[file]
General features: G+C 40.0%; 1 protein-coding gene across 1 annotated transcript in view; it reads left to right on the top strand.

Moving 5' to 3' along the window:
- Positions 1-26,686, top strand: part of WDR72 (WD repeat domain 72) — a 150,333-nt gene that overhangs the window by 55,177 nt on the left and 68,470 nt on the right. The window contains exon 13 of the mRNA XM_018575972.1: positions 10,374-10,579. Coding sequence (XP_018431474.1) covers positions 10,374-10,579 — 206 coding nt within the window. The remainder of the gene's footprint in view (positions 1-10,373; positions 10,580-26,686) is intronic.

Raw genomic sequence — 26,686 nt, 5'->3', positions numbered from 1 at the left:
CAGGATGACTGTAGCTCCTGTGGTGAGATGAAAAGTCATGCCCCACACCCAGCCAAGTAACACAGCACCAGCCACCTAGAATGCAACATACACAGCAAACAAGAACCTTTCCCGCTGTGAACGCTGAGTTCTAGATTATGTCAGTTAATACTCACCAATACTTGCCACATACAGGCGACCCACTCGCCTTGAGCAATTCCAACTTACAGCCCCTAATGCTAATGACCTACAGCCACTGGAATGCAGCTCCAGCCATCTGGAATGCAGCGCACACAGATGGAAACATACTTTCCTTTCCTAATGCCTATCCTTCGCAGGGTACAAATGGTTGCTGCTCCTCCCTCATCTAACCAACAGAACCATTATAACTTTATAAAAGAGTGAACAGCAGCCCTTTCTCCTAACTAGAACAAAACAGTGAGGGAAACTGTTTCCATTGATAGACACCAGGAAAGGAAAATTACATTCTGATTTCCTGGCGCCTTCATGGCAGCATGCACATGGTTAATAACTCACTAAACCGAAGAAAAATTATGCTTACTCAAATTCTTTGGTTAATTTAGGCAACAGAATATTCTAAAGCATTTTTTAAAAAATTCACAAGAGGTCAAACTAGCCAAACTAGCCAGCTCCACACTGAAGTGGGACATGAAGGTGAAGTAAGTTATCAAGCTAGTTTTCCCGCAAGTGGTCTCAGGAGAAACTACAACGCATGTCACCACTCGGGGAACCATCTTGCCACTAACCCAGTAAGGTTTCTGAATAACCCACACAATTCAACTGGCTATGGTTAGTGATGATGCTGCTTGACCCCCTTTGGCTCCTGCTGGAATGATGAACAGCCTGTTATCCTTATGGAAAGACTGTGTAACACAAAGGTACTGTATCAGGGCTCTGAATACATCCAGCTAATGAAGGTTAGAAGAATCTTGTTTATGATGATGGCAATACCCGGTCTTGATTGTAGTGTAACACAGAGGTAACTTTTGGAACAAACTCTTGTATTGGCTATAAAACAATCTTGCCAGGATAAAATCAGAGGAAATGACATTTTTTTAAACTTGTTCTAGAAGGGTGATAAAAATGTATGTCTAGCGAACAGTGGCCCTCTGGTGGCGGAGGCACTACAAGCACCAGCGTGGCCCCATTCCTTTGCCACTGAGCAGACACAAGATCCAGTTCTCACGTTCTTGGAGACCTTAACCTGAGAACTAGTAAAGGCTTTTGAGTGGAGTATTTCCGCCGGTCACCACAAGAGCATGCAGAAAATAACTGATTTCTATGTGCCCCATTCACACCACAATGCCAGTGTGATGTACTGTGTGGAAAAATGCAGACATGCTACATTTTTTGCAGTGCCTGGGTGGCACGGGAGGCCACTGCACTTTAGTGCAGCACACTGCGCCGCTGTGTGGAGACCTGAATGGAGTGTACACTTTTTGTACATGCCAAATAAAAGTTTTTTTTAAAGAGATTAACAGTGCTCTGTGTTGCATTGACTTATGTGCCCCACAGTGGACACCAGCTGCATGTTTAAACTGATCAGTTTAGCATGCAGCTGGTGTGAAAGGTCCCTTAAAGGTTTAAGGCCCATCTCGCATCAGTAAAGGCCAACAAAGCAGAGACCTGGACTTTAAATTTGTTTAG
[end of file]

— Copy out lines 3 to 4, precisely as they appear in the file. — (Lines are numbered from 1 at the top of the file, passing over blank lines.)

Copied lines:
- Positions 1-26,686, top strand: part of WDR72 (WD repeat domain 72) — a 150,333-nt gene that overhangs the window by 55,177 nt on the left and 68,470 nt on the right. The window contains exon 13 of the mRNA XM_018575972.1: positions 10,374-10,579. Coding sequence (XP_018431474.1) covers positions 10,374-10,579 — 206 coding nt within the window. The remainder of the gene's footprint in view (positions 1-10,373; positions 10,580-26,686) is intronic.

Raw genomic sequence — 26,686 nt, 5'->3', positions numbered from 1 at the left: